For Wilks, it’s about recognising the unique installation challenges presented by airports and railways stations, and designing appropriate solutions. "To achieve the functionality our displays need, we use slot-in modules," he says. "Not only are these more reliable than the traditional PCs or thin clients that would otherwise be used, but they also reduce installation and maintenance costs in environments where the displays are not conveniently located."
Mittelmann notes the contribution to 100% uptime that can be made with inbuilt diagnostics and remote monitoring: inevitably, absolute reliability, with products designed for 24/7 operation, is also a recurring theme. "When you’re talking about safety, you can’t over-stress the importance of reliability," he says.
Scalability and experience with high traffic-flow environments are among the strengths that C-nario believes it brings. "We use the same base products, but we have the expertise to adapt them for transportation environments," says Elstein. "For example, we have an airport application that comprises a collage of screens displaying destinations, as well as temperature information and news related to the destinations, and advertisements. Airports can also use C-nario’s interactivity features, using touchscreens, to let passengers get information that’s relevant to them. The application creates a unique experience for people who are waiting for their departure."
Powersoft deploys its ‘standard’ product into the transportation environment. "Whether it’s optimum audio quality or outstanding reliability you want," he continues, "it makes no difference whether you’re a rock band on tour or an airport."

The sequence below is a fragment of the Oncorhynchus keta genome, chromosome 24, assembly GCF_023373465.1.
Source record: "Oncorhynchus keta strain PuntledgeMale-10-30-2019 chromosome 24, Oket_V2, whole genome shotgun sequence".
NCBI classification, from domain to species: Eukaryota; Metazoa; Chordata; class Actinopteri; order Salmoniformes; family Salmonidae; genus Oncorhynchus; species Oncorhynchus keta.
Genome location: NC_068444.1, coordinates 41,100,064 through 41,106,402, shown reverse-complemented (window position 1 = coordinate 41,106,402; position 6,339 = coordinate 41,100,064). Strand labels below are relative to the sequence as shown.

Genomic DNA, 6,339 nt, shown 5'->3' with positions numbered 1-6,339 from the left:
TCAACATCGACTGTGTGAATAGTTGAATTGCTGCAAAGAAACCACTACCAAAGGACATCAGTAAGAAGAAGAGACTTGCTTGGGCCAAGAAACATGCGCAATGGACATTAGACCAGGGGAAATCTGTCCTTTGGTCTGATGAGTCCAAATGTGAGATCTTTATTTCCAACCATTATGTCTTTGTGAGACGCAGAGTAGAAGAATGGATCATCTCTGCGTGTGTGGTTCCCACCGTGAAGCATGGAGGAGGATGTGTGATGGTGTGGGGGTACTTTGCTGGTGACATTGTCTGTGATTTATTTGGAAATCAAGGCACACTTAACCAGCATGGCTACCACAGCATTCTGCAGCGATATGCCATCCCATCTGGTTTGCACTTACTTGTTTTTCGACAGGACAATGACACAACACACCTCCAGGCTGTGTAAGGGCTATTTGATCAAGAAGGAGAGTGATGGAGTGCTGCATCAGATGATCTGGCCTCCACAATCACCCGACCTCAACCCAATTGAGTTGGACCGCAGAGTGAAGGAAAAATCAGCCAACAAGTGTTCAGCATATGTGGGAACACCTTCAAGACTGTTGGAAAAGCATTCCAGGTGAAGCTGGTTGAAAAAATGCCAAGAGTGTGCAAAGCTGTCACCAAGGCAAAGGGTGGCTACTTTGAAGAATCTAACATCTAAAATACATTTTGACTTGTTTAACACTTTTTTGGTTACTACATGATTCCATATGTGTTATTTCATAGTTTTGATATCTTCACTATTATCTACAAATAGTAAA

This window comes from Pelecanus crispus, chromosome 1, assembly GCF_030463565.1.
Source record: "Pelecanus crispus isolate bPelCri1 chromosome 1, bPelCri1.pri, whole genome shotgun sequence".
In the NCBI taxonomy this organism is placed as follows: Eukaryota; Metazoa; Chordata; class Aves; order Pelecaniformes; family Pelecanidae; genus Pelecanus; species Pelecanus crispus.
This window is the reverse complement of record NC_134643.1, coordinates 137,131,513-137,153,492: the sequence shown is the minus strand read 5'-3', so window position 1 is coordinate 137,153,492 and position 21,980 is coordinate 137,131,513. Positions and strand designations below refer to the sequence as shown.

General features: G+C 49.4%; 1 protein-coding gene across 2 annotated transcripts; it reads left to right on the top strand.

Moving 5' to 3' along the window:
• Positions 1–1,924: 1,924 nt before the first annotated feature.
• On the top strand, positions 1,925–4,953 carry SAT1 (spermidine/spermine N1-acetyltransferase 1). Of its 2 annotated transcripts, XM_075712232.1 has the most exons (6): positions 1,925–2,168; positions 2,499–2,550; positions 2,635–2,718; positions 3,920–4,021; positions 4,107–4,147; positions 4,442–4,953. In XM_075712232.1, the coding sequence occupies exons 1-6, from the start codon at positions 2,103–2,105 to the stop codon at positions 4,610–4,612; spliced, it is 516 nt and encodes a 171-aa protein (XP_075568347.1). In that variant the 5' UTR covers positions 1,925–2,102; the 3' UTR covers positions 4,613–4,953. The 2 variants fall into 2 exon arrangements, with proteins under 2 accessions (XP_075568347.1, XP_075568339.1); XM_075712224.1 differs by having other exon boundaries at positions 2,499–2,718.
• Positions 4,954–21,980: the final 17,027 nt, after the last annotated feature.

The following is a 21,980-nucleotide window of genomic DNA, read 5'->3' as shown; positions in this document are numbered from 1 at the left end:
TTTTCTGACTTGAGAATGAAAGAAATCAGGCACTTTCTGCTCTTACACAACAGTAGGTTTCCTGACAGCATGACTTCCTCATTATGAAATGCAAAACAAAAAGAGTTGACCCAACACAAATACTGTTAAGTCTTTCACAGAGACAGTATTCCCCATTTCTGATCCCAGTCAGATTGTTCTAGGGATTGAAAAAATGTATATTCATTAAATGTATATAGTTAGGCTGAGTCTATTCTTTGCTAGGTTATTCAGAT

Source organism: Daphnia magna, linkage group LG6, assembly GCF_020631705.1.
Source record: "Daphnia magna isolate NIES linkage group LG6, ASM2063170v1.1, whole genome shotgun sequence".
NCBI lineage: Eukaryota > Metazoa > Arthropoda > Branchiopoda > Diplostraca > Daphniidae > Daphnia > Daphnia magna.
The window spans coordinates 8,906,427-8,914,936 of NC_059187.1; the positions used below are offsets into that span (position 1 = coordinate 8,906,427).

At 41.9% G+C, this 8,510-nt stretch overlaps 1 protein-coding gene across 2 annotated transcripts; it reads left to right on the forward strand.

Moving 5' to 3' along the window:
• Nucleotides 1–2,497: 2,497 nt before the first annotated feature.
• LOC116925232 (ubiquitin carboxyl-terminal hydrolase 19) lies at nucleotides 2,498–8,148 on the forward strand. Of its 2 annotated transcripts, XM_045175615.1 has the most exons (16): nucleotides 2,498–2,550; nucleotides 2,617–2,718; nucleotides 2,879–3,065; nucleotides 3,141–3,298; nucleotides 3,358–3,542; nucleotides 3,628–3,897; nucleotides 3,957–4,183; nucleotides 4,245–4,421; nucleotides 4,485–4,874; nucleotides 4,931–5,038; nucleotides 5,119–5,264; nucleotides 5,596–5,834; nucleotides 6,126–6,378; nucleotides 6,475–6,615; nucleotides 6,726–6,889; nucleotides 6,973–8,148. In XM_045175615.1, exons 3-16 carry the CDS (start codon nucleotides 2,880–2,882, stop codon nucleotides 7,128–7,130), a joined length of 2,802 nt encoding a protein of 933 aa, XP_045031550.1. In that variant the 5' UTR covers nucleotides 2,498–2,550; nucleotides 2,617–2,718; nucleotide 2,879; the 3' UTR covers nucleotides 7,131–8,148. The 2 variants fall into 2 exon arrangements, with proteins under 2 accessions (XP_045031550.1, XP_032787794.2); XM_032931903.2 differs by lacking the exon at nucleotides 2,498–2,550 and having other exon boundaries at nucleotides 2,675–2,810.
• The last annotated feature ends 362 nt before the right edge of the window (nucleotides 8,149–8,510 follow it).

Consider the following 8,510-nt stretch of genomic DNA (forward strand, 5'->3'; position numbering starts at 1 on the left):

Another company with a similar outlook is Vogel’s Professional. It has a wide range of mounting solutions and develops no specific mounts for transportation hubs. "At the end of the day, a mount is a mount," smiles Wim Arts, marketing manager. "We believe we have a better solution than our competitors – but just the sheer volumes involved in this market make it incredibly price-sensitive."
And that, of course, raises the question of whether this is a good market in which to be. It seems to have been somewhat immune to the effects of the recession, and for many companies its unique demands mirror their perceived competitive advantages.
"For a medium-sized company like ours, with our own research and development, mechanical design and manufacturing, it is in many ways the ideal market," says Conrac’s Ollhoff. "The requirement for customisation – special designs and very specific solutions – is exactly where our strength lies. The fact that we’ve been not only active in this business since the late 1960s, but also a pioneer – we were the first company to put plasma displays into an airport back in the late 1990s – tells us we must be doing something right."
And if C-nario believes that a strength it brings to the market is experience in high-traffic volume environments, so NEC believes its track record in reliability and maintainability stands it in good stead. Expertise in security and surveillance applications, and an understanding of what 24/7 operation and support really mean are advantages that eyevis believes it brings to the transportation table, while, for Powersoft, the most important attribute is product quality in design, functionality and performance.
Of all the transport hub markets, the two most important seem to be airports and railway stations, with road and sea lagging some way behind – the former because, perhaps, it is not a digital signage opportunity, and the latter because it is seeing little growth either in passenger numbers or routes served. The railways are seeing growth because of government investment in a transport infrastructure that is both more efficient and more environmentally sound, while airports continue to compete vigorously to become the departure points of choice.